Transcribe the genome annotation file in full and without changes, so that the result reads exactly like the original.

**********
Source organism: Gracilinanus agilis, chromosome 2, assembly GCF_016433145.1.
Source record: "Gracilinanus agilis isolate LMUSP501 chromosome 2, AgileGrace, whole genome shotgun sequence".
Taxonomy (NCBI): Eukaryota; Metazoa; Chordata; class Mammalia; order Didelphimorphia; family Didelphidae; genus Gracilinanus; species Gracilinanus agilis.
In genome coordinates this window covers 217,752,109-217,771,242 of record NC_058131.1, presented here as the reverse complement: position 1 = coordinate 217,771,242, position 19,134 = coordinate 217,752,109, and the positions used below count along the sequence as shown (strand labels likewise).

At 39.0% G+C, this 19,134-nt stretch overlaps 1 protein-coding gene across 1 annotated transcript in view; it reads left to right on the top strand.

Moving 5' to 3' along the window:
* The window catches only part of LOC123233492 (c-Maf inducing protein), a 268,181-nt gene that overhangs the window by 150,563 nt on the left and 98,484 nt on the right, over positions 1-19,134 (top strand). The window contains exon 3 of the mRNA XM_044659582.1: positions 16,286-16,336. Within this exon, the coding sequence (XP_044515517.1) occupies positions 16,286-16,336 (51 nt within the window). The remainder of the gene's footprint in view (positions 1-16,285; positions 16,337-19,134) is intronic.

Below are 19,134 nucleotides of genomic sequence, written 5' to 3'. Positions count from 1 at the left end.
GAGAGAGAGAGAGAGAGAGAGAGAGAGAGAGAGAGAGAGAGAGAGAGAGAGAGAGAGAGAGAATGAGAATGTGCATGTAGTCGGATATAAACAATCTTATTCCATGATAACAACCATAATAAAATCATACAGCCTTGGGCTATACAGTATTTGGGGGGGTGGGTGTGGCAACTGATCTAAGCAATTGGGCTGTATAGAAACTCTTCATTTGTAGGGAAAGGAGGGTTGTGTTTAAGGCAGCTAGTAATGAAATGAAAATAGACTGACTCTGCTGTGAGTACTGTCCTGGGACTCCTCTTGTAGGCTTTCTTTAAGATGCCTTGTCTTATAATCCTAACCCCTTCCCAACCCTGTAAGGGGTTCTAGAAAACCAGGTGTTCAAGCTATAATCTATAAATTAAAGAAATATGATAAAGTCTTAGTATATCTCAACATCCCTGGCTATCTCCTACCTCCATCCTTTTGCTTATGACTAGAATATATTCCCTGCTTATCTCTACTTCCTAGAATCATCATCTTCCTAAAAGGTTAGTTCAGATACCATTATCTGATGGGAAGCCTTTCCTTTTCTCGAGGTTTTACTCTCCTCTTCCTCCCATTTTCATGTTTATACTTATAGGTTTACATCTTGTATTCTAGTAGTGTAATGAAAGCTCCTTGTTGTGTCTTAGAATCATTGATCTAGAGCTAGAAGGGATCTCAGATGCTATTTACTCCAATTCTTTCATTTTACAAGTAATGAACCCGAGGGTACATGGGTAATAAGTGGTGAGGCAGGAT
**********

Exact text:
Source organism: Gracilinanus agilis, chromosome 2, assembly GCF_016433145.1.
Source record: "Gracilinanus agilis isolate LMUSP501 chromosome 2, AgileGrace, whole genome shotgun sequence".
Taxonomy (NCBI): Eukaryota; Metazoa; Chordata; class Mammalia; order Didelphimorphia; family Didelphidae; genus Gracilinanus; species Gracilinanus agilis.
In genome coordinates this window covers 217,752,109-217,771,242 of record NC_058131.1, presented here as the reverse complement: position 1 = coordinate 217,771,242, position 19,134 = coordinate 217,752,109, and the positions used below count along the sequence as shown (strand labels likewise).

At 39.0% G+C, this 19,134-nt stretch overlaps 1 protein-coding gene across 1 annotated transcript in view; it reads left to right on the top strand.

Moving 5' to 3' along the window:
* The window catches only part of LOC123233492 (c-Maf inducing protein), a 268,181-nt gene that overhangs the window by 150,563 nt on the left and 98,484 nt on the right, over positions 1-19,134 (top strand). The window contains exon 3 of the mRNA XM_044659582.1: positions 16,286-16,336. Within this exon, the coding sequence (XP_044515517.1) occupies positions 16,286-16,336 (51 nt within the window). The remainder of the gene's footprint in view (positions 1-16,285; positions 16,337-19,134) is intronic.

Below are 19,134 nucleotides of genomic sequence, written 5' to 3'. Positions count from 1 at the left end.
GAGAGAGAGAGAGAGAGAGAGAGAGAGAGAGAGAGAGAGAGAGAGAGAGAGAGAGAGAGAGAATGAGAATGTGCATGTAGTCGGATATAAACAATCTTATTCCATGATAACAACCATAATAAAATCATACAGCCTTGGGCTATACAGTATTTGGGGGGGTGGGTGTGGCAACTGATCTAAGCAATTGGGCTGTATAGAAACTCTTCATTTGTAGGGAAAGGAGGGTTGTGTTTAAGGCAGCTAGTAATGAAATGAAAATAGACTGACTCTGCTGTGAGTACTGTCCTGGGACTCCTCTTGTAGGCTTTCTTTAAGATGCCTTGTCTTATAATCCTAACCCCTTCCCAACCCTGTAAGGGGTTCTAGAAAACCAGGTGTTCAAGCTATAATCTATAAATTAAAGAAATATGATAAAGTCTTAGTATATCTCAACATCCCTGGCTATCTCCTACCTCCATCCTTTTGCTTATGACTAGAATATATTCCCTGCTTATCTCTACTTCCTAGAATCATCATCTTCCTAAAAGGTTAGTTCAGATACCATTATCTGATGGGAAGCCTTTCCTTTTCTCGAGGTTTTACTCTCCTCTTCCTCCCATTTTCATGTTTATACTTATAGGTTTACATCTTGTATTCTAGTAGTGTAATGAAAGCTCCTTGTTGTGTCTTAGAATCATTGATCTAGAGCTAGAAGGGATCTCAGATGCTATTTACTCCAATTCTTTCATTTTACAAGTAATGAACCCGAGGGTACATGGGTAATAAGTGGTGAGGCAGGAT